** Anupam Das: A new proof of the propositional pigeonhole=
principle, for weak monotone systems:** The pigeonhole pri=
nciple states that, if there are n+1 pigeons in n holes, there must be two =
pigeons in the same hole. This can be expressed as a sequence of propositio=
nal tautologies, PHP, that has become a benchmark in proof complexity in th=
e last few decades.

Atserias, Galesi and Gavalda have constructed quasip= olynomial-size proofs of PHP in the monotone (i.e. negation-free) sequent c= alculus, based on propositional encodings of certain counting functions. We= use a similar approach here to obtain quasipolynomial-size proofs in the f= ragment free of cuts between ancestors of contraction and weakening steps.<= br>Our argument operates in an equivalent system of the deep inference proo= f methodology, known to be equivalent to the aforementioned fragment of seq= uent calculi, where normalisation procedures are more suitable for the task= at hand, due primarily to the locality of the inference rules. Our main co= nstruction is a formalisation of merge sort in deep inference in order to a= chieve appropriate permutations of the inputs for the required counting fun= ctions.

**Takako Nemoto (JAIST): The proof theoretic strengt=
h of determinacy between \Sigma^0_1 and \Delta^0_2**: It is known that determinacy of infinite games in very low level of the B=
orel hierarchy can be characterized by set comprehensions in second order a=
rithmetic (cf: [1] and [2]). In this talk, we consider the proof theoretic =
strength of determinacyschemata between \Sigma^0_1 and \Delta^0_2.

[1] =
Subsystems of Second order arithmetic 2nd edition, S. G. Simpson, Cambridge=
University Press

[2] Infinite games in the Cantor space and subs=
ystems of second order arithmetic, T. Nemoto, M. O. Medsalem and K. Tanaka,=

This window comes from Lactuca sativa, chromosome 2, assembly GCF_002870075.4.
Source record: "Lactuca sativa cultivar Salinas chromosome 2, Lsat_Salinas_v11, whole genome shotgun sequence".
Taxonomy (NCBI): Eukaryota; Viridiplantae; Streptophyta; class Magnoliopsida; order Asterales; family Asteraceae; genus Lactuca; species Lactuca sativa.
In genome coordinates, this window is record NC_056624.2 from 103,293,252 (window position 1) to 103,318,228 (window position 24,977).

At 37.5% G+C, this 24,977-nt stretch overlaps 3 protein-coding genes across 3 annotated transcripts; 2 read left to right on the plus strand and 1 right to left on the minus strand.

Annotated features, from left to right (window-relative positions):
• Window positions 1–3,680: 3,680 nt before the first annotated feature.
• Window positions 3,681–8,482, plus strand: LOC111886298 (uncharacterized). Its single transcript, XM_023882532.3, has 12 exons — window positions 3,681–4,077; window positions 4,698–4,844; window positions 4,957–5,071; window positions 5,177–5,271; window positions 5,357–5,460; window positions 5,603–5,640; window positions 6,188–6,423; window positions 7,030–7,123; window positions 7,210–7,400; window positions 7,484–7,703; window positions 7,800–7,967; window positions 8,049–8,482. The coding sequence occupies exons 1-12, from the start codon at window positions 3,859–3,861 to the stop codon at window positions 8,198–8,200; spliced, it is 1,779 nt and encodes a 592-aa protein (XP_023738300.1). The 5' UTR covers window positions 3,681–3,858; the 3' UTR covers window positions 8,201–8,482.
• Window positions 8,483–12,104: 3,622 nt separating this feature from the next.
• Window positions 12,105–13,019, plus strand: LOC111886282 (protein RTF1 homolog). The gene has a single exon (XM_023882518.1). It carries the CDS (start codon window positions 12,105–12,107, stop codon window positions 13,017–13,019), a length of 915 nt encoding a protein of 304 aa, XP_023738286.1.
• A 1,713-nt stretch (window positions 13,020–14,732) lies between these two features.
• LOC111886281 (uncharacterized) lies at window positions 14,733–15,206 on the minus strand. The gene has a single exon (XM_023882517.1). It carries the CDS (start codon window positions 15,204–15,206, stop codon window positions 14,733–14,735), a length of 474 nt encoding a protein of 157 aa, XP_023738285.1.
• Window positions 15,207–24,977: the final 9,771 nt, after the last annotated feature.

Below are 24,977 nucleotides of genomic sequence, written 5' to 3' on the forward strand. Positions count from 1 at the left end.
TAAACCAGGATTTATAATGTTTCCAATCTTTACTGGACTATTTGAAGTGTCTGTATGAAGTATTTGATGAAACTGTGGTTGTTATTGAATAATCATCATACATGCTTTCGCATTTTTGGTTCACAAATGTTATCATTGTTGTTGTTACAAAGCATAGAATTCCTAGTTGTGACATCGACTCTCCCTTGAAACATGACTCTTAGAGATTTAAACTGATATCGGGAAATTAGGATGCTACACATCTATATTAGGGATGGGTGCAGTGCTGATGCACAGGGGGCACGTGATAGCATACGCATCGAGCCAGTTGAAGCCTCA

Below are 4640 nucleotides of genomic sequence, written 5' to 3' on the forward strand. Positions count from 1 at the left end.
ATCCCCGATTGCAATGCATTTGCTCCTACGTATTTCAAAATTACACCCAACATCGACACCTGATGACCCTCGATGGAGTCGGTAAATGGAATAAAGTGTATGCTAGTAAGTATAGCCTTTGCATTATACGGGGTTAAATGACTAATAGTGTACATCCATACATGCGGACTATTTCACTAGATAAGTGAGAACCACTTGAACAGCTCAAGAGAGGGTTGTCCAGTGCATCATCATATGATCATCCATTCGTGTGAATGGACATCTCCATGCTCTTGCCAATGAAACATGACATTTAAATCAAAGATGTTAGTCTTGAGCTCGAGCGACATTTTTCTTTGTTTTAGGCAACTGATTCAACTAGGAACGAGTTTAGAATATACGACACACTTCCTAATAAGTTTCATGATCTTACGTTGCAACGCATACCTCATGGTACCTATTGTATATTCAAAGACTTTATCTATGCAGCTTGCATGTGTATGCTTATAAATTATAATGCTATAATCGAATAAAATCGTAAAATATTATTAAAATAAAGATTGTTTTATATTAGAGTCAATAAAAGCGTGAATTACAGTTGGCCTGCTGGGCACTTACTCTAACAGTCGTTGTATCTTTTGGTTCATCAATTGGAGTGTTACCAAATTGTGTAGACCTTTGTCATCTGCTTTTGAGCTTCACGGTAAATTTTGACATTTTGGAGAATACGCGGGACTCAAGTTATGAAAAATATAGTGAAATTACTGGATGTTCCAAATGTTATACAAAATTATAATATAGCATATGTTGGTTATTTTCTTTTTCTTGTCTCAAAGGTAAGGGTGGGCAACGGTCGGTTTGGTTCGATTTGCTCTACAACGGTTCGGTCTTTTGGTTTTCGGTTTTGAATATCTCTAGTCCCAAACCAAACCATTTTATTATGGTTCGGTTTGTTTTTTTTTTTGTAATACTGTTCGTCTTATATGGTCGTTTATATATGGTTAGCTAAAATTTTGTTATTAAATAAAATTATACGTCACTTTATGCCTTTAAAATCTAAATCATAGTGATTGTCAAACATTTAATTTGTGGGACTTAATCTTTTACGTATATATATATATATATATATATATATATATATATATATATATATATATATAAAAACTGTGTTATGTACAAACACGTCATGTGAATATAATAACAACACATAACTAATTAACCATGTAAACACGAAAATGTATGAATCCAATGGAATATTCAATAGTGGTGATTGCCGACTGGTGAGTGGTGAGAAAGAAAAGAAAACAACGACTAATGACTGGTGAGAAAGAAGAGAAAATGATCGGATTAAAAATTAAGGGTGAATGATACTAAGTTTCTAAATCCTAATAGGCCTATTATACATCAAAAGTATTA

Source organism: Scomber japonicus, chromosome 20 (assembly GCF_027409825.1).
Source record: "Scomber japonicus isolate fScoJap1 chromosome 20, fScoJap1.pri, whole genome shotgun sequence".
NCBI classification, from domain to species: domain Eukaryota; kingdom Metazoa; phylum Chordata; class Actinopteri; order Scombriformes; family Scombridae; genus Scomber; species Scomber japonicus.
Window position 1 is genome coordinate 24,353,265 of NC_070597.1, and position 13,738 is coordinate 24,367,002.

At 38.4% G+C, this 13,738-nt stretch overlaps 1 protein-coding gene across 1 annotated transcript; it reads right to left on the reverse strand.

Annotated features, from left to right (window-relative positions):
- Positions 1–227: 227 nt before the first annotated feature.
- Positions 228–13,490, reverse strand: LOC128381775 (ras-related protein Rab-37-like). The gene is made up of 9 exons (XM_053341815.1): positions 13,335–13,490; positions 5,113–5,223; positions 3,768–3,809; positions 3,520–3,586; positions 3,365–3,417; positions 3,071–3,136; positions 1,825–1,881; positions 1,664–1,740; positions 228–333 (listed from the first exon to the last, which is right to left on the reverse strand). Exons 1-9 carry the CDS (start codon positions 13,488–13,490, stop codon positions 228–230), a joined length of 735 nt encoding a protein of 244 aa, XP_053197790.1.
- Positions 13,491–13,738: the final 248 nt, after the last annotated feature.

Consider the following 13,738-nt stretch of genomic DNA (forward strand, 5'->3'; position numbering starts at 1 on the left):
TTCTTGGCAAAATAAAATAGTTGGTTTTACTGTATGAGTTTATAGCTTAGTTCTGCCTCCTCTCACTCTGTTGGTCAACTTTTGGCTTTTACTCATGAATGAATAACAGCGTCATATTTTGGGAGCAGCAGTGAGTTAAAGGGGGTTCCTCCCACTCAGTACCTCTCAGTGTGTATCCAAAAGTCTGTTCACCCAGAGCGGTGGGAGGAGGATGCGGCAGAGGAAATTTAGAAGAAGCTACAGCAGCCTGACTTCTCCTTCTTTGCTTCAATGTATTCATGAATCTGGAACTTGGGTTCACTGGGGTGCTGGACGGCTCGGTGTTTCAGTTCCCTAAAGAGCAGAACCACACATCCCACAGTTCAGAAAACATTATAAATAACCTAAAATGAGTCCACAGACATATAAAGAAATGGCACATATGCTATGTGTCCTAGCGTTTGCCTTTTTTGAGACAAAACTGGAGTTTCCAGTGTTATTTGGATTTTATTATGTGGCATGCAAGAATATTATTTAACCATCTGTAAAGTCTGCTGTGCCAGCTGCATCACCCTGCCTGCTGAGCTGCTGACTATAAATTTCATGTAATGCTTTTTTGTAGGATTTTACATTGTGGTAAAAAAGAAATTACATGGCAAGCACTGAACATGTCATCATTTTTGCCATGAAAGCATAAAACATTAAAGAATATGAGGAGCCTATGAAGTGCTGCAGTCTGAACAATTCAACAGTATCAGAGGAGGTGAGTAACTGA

Mathematical Logic Quarterly, Volume 53, Issue 3 (2007), pp. 226 - 236.

**Peter Schuster: Ideal Objects for Finite Methods:** Somew=
hat miraculously, transfinite methods do work for proving quite a few theor=
ems of a fairly finite nature. The corresponding ideal objects are typicall=
y invoked towards a contradiction, and therefore do not really exist (Hendt=
lass).We aim at exploring and exploiting this phenomenon: by reducing trans=
finite proof methods to finite ones, and thus exhibiting the computational =
content of the virtually inexistent ideal objects. This is work in progress=
and follows a bottom-up strategy, i.e. from concrete examples within mathe=
matics to possible metamathematical observations. First case studies have p=
roved sucessful [12, 5]: several theorems that admit short and elegant proo=
fs by contradiction but with Zorn's Lemma have turned out to follow in a di=
rect and elementary way from Raoult's Open Induction [8]. The maximal or mi=
nimal elements characteristic of any invocation of Zorn's Lemma are elimina=
ted, and it is made possible to pass from classical to intuitionistic logic=
. If the theorem has finite input data, then a finite partial order carries=
the required instance of induction, which thus only needs mathematical ind=
uction. Besides the revised Hilbert Programme a la Kreisel and Feferman, in=
spirations come from the work on combinatorics by U. Berger and Coquand [1,=
3]; from Coste, Lombardi, and Roy's dynamical algebra [4]; and from the in=